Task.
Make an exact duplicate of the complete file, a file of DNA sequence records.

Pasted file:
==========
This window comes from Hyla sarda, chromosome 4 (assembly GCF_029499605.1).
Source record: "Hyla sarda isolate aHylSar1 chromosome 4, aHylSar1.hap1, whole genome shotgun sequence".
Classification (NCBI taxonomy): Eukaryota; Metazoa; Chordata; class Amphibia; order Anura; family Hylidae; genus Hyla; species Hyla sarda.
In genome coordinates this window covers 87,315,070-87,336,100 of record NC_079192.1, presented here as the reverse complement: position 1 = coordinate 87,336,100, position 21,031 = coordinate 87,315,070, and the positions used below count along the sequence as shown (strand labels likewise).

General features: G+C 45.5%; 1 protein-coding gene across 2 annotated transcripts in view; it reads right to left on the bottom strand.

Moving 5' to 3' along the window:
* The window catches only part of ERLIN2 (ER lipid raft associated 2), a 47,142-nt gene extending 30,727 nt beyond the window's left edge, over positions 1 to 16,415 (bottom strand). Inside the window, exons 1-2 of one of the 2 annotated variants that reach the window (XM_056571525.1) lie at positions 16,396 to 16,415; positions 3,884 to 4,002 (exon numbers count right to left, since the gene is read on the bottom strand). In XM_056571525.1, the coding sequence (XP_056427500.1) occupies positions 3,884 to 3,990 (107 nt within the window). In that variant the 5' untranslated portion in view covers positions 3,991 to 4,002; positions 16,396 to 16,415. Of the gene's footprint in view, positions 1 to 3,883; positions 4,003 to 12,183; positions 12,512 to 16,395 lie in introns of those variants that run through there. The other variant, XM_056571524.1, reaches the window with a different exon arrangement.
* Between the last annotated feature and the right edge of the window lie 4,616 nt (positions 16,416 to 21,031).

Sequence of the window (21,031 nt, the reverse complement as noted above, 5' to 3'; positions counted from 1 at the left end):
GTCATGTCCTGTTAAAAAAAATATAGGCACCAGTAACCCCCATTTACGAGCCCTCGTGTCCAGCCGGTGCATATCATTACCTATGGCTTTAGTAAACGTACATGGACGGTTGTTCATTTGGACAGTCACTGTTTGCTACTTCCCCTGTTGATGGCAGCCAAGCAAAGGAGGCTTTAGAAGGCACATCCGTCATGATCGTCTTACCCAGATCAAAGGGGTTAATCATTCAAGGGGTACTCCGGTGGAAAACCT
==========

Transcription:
This window comes from Hyla sarda, chromosome 4 (assembly GCF_029499605.1).
Source record: "Hyla sarda isolate aHylSar1 chromosome 4, aHylSar1.hap1, whole genome shotgun sequence".
Classification (NCBI taxonomy): Eukaryota; Metazoa; Chordata; class Amphibia; order Anura; family Hylidae; genus Hyla; species Hyla sarda.
In genome coordinates this window covers 87,315,070-87,336,100 of record NC_079192.1, presented here as the reverse complement: position 1 = coordinate 87,336,100, position 21,031 = coordinate 87,315,070, and the positions used below count along the sequence as shown (strand labels likewise).

General features: G+C 45.5%; 1 protein-coding gene across 2 annotated transcripts in view; it reads right to left on the bottom strand.

Moving 5' to 3' along the window:
* The window catches only part of ERLIN2 (ER lipid raft associated 2), a 47,142-nt gene extending 30,727 nt beyond the window's left edge, over positions 1 to 16,415 (bottom strand). Inside the window, exons 1-2 of one of the 2 annotated variants that reach the window (XM_056571525.1) lie at positions 16,396 to 16,415; positions 3,884 to 4,002 (exon numbers count right to left, since the gene is read on the bottom strand). In XM_056571525.1, the coding sequence (XP_056427500.1) occupies positions 3,884 to 3,990 (107 nt within the window). In that variant the 5' untranslated portion in view covers positions 3,991 to 4,002; positions 16,396 to 16,415. Of the gene's footprint in view, positions 1 to 3,883; positions 4,003 to 12,183; positions 12,512 to 16,395 lie in introns of those variants that run through there. The other variant, XM_056571524.1, reaches the window with a different exon arrangement.
* Between the last annotated feature and the right edge of the window lie 4,616 nt (positions 16,416 to 21,031).

Sequence of the window (21,031 nt, the reverse complement as noted above, 5' to 3'; positions counted from 1 at the left end):
GTCATGTCCTGTTAAAAAAAATATAGGCACCAGTAACCCCCATTTACGAGCCCTCGTGTCCAGCCGGTGCATATCATTACCTATGGCTTTAGTAAACGTACATGGACGGTTGTTCATTTGGACAGTCACTGTTTGCTACTTCCCCTGTTGATGGCAGCCAAGCAAAGGAGGCTTTAGAAGGCACATCCGTCATGATCGTCTTACCCAGATCAAAGGGGTTAATCATTCAAGGGGTACTCCGGTGGAAAACCT